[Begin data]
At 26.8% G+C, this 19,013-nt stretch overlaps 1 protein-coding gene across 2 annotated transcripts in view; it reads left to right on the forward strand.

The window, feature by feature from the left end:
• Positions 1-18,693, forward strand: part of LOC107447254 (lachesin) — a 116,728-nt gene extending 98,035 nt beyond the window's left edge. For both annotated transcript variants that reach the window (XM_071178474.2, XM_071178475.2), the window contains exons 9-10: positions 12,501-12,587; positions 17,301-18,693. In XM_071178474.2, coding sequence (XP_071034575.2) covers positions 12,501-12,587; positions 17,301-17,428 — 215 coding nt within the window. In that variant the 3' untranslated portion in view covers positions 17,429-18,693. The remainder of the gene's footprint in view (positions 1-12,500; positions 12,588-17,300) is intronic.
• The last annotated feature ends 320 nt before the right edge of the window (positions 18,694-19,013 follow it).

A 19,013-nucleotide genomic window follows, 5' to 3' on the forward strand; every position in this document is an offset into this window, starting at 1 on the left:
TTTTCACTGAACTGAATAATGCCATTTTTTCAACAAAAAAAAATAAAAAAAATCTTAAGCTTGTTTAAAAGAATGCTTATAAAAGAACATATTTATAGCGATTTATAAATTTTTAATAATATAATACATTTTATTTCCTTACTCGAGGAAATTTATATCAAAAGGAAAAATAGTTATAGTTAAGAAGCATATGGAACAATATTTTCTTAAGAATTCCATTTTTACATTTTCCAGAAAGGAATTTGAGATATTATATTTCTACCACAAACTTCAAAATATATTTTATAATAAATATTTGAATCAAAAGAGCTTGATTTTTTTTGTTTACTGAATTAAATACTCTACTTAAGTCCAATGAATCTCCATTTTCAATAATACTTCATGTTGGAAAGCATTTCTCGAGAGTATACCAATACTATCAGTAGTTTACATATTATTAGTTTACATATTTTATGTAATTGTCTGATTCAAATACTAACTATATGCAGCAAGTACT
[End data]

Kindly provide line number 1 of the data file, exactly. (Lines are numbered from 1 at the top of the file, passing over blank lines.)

At 26.8% G+C, this 19,013-nt stretch overlaps 1 protein-coding gene across 2 annotated transcripts in view; it reads left to right on the forward strand.